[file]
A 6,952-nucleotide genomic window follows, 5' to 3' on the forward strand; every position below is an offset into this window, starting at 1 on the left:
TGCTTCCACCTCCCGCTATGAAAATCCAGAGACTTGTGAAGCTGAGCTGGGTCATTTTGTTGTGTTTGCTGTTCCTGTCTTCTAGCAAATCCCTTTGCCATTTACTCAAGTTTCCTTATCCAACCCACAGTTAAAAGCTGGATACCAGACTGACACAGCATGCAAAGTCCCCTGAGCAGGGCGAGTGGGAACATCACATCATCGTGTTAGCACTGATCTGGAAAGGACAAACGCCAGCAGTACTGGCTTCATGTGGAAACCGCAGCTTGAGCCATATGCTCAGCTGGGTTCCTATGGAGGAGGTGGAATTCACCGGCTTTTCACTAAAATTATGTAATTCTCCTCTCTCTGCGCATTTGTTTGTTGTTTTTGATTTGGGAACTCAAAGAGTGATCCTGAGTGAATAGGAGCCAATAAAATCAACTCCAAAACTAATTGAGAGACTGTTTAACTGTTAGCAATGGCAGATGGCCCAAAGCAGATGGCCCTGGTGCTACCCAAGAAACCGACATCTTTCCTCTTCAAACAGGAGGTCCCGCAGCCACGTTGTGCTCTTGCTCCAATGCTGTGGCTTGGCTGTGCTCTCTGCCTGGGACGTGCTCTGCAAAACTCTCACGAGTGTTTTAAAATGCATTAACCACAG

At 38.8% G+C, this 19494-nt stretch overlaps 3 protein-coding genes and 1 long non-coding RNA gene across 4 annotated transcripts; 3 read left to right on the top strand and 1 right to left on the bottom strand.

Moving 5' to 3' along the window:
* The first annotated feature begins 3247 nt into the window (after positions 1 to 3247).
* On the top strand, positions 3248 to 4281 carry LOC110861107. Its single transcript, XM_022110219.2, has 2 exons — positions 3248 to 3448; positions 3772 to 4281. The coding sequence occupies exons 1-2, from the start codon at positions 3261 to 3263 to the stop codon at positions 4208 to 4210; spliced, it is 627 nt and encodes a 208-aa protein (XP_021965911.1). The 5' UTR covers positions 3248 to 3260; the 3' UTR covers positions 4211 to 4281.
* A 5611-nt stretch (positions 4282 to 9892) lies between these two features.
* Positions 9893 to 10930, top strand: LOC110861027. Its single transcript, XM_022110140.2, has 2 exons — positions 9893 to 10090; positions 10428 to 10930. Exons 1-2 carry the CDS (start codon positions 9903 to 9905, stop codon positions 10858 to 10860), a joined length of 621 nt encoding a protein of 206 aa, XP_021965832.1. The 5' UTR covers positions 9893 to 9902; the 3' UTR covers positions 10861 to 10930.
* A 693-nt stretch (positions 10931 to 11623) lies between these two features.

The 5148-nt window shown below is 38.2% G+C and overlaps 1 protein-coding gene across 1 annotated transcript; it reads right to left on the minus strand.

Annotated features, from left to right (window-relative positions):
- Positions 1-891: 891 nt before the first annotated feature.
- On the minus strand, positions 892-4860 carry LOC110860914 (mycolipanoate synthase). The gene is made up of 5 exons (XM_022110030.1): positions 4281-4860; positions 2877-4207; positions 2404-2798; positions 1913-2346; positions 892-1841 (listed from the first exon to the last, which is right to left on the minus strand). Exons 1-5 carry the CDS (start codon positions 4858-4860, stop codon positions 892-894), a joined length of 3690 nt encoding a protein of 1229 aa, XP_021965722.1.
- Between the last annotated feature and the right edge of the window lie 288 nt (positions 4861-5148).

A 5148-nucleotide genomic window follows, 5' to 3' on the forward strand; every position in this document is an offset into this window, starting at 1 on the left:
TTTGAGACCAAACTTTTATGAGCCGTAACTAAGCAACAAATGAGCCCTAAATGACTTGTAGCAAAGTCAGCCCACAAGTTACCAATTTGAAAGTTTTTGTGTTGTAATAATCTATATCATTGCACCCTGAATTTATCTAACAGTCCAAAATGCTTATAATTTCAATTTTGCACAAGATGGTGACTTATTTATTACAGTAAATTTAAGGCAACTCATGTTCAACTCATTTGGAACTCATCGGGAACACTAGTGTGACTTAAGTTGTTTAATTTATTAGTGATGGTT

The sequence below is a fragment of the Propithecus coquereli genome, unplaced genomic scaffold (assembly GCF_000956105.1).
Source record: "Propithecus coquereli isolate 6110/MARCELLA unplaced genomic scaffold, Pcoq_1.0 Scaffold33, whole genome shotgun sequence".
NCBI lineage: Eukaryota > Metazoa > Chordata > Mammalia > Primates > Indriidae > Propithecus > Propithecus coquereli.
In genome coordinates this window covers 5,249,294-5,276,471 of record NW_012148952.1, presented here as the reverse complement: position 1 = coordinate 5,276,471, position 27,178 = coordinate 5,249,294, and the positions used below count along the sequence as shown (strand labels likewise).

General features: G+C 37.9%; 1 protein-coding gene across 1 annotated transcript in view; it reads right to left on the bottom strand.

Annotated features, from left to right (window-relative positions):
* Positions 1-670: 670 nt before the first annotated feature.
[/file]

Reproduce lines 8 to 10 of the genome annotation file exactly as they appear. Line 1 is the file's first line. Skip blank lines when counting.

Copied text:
* Positions 9893 to 10930, top strand: LOC110861027. Its single transcript, XM_022110140.2, has 2 exons — positions 9893 to 10090; positions 10428 to 10930. Exons 1-2 carry the CDS (start codon positions 9903 to 9905, stop codon positions 10858 to 10860), a joined length of 621 nt encoding a protein of 206 aa, XP_021965832.1. The 5' UTR covers positions 9893 to 9902; the 3' UTR covers positions 10861 to 10930.
* A 693-nt stretch (positions 10931 to 11623) lies between these two features.

The 5148-nt window shown below is 38.2% G+C and overlaps 1 protein-coding gene across 1 annotated transcript; it reads right to left on the minus strand.